(either ±0.2 dB or ±0.1 dB), relative to AVMAX gain. For example, for f < 30 MHz, here are the Flat Band Attenuation ranges:
±0.2 dB: 19.7 dB down to -6.3 dB = 26 dB range
±0.1 dB: 19.7 dB down to 10.2 dB = 9.5 dB range
Connection Diagram
8-Pin SOIC/MSOP
20171001
Top View
Ordering Information
Package
8-Pin SOIC
8-Pin MSOP
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Part Number
LMH6505MA
LMH6505MAX
LMH6505MM
LMH6505MMX
Package Marking
Transport Media
95 Units/Rail
LMH6505MA
2.5k Units Tape and Reel
1k Units Tape and Reel
AZ2A
3.5k Units Tape and Reel
4
NSC Drawing
M08A
MUA08A
LMH6505
Typical Performance Characteristics
Unless otherwise specified: VS = ±5V, TA = 25°C,
VG = VGMAX, RF = 1 kΩ, RG = 100Ω, VIN = 0.1V, input terminated in 50Ω. RL = 100Ω, Typical values.
Frequency Response Over Temperature
Frequency Response for Various VG
20171003
20171004
Frequency Response (AVMAX = 2)
Inverting Frequency Response
20171044
20171046
Frequency Response for Various VG (AVMAX = 100) (Large
Signal)
Frequency Response for Various Amplitudes
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20171045
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LMH6505
Gain Control Frequency Response
IS vs. VS
20171033
20171021
IS vs. VS
Input Bias Current vs. VS
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20171020
PSRR
AVMAX vs. Supply Voltage
20171034
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20171023
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Gain Variation Over entire Temp Range vs. VG
20171012
20171041
IRG vs. VIN
Gain vs. VG
20171011
20171018
Output Offset Voltage vs. VG (Typical Unit #1)
Output Offset Voltage vs. VG (Typical Unit #2)
20171030
20171025
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LMH6505
Feed through Isolation for Various AVMAX
LMH6505
Output Offset Voltage vs. VG (Typical Unit #3)
Distribution of Output Offset Voltage
20171061
20171028
Output Noise Density vs. Frequency
Output Noise Density vs. Frequency
20171008
20171038
Output Noise Density vs. Frequency
Input Referred Noise Density vs. Frequency
20171037
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20171036
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Output Voltage vs. Output Current (Sourcing)
20171065
20171031
Distortion vs. Frequency
HD vs. POUT
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20171043
THD vs. POUT
THD vs. POUT
20171010
20171009
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LMH6505
Output Voltage vs. Output Current (Sinking)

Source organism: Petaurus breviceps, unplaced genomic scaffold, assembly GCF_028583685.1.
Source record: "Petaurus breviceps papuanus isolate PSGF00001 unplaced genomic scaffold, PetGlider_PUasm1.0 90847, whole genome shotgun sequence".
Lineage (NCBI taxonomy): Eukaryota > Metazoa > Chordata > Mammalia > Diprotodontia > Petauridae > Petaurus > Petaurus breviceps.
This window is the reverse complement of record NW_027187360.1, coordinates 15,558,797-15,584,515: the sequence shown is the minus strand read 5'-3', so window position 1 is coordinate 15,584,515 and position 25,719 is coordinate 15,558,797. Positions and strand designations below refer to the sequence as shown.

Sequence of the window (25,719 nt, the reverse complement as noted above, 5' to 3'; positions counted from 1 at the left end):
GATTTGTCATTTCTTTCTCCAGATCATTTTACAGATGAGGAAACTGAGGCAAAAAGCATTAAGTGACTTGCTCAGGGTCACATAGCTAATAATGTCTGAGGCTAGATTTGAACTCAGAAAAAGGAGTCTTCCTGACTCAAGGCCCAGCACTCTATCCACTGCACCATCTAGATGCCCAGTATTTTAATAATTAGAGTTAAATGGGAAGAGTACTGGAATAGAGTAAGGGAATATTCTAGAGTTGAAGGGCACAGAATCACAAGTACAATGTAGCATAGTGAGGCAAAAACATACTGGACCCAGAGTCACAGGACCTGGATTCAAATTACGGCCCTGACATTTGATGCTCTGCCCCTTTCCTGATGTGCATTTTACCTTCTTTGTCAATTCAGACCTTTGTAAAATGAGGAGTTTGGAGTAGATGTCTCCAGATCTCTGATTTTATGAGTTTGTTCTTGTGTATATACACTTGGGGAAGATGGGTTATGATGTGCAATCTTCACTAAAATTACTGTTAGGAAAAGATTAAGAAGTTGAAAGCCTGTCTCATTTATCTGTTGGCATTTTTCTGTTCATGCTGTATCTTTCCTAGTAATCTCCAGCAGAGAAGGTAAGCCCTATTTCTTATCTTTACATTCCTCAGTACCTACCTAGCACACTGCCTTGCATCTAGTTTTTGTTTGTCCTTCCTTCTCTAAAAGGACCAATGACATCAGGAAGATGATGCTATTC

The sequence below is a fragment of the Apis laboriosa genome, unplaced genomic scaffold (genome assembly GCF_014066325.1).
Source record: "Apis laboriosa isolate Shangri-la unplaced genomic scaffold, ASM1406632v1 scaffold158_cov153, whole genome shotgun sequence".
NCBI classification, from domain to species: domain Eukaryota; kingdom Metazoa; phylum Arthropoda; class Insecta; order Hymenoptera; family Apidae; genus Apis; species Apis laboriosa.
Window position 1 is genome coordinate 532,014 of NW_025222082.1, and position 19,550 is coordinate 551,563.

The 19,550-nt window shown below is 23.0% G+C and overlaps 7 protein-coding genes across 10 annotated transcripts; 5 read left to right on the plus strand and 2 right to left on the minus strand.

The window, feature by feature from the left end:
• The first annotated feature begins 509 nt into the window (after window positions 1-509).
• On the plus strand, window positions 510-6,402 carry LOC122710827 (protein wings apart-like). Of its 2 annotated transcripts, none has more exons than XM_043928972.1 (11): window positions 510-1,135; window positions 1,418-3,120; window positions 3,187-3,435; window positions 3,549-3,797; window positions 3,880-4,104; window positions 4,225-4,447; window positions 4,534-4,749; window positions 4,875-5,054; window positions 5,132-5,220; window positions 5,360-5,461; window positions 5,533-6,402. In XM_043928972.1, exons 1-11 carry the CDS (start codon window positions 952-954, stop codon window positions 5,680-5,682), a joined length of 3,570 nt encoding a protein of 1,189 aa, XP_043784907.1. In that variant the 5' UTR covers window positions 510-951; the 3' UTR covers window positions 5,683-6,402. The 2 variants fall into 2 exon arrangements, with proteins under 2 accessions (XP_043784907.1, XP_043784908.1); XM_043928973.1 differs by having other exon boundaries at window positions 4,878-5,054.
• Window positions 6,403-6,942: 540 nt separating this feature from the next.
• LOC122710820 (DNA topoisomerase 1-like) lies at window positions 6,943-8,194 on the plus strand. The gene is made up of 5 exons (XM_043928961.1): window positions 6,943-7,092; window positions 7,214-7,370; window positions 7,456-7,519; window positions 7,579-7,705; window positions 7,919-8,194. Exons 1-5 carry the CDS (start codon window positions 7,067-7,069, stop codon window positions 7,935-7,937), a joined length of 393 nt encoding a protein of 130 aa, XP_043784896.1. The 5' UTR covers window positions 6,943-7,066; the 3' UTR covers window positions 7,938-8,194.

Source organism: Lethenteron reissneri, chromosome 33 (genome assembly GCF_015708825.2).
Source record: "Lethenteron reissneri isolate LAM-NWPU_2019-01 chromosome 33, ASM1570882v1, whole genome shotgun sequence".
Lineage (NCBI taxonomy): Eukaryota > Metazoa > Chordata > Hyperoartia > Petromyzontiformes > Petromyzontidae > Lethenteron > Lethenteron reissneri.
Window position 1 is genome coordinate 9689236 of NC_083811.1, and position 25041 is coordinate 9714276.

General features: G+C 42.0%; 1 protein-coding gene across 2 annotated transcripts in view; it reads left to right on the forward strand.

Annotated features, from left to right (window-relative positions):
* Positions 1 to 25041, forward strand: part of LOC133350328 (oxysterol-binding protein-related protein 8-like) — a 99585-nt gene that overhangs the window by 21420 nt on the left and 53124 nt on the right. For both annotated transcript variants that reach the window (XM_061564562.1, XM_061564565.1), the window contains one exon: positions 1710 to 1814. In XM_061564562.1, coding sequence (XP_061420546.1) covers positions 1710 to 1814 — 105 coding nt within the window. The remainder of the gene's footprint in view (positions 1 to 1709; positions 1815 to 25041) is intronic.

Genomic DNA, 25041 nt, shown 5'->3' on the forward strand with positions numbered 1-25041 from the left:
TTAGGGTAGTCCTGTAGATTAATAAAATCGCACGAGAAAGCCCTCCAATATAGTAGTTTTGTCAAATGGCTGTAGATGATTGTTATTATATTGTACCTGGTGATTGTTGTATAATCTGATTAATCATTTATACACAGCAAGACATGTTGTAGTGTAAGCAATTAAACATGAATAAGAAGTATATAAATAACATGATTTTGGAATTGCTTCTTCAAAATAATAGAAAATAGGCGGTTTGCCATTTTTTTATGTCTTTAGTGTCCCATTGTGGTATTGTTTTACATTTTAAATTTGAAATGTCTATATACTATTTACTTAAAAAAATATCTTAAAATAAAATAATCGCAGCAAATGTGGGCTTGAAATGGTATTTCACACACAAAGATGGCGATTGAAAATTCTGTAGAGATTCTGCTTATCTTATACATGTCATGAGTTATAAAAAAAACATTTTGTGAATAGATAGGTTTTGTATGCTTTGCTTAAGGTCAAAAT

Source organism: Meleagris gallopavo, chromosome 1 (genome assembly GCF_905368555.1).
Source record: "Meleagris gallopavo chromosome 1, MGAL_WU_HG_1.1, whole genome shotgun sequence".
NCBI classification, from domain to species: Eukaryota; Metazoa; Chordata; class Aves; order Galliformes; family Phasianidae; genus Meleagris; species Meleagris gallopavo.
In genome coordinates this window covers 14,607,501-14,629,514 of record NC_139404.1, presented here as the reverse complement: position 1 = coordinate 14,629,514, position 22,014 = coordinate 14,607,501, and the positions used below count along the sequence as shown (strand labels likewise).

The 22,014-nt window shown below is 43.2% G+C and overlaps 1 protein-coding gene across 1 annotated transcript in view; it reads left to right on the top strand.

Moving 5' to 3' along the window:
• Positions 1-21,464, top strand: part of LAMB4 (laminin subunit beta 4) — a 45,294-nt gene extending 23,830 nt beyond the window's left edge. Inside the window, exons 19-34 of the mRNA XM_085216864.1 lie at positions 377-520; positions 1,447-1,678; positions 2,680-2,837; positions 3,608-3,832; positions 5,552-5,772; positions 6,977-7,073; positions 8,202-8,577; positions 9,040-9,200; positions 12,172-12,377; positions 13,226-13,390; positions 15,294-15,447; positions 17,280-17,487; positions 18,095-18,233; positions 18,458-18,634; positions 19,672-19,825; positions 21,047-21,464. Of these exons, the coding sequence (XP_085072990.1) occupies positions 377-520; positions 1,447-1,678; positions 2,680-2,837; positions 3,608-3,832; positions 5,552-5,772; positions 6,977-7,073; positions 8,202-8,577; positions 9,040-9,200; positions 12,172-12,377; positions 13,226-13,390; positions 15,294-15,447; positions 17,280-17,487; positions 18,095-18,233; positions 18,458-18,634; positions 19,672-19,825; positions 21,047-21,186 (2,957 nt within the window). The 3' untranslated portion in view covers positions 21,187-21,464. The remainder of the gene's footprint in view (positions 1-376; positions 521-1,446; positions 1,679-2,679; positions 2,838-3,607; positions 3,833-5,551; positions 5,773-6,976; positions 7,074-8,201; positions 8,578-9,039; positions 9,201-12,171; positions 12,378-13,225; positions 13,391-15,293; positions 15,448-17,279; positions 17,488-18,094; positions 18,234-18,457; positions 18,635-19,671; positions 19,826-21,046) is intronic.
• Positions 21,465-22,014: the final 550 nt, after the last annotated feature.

LMH6505
THD vs. Gain
THD vs. Gain
20171039
20171040
Differential Gain & Phase
VG Bias Current vs. VG
20171035
20171014
Step Response Plot
Step Response Plot
20171015
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20171017
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LMH6505
Gain vs. VG Step
20171032
SETTING THE LMH6505 MAXIMUM GAIN
Application Information
GENERAL DESCRIPTION
The key features of the LMH6505 are:
• Low power
• Broad voltage controlled gain and attenuation range (from
AVMAX down to complete cutoff)
• Bandwidth independent, resistor programmable gain
range (RG)
• Broad signal and gain control bandwidths
• Frequency response may be adjusted with RF
• High impedance signal and gain control inputs
The LMH6505 combines a closed loop input buffer (“X1”
Block in Figure 1), a voltage controlled variable gain cell
(“MULT” Block) and an output amplifier (“CFA” Block). The
input buffer is a transconductance stage whose gain is set by
the gain setting resistor, RG. The output amplifier is a current
feedback op amp and is configured as a transimpedance
stage whose gain is set by, and is equal to, the feedback resistor, RF. The maximum gain, AVMAX, of the LMH6505 is
defined by the ratio: K · RF/RG where “K” is the gain multiplier
with a nominal value of 0.940. As the gain control input (VG)
changes over its 0 to 2V range, the gain is adjusted over a
range of about 80 dB relative to the maximum set gain.
(1)
Although the LMH6505 is specified at AVMAX = 9.4 V/V, the
recommended AVMAX varies between 2 and 100. Higher gains
are possible but usually impractical due to output offsets,
noise and distortion. When varying AVMAX several tradeoffs
are made:
RG: determines the input voltage range
RF: determines overall bandwidth
The amount of current which the input buffer can source/sink
into RG is limited and is given in the IRG_MAX specification. This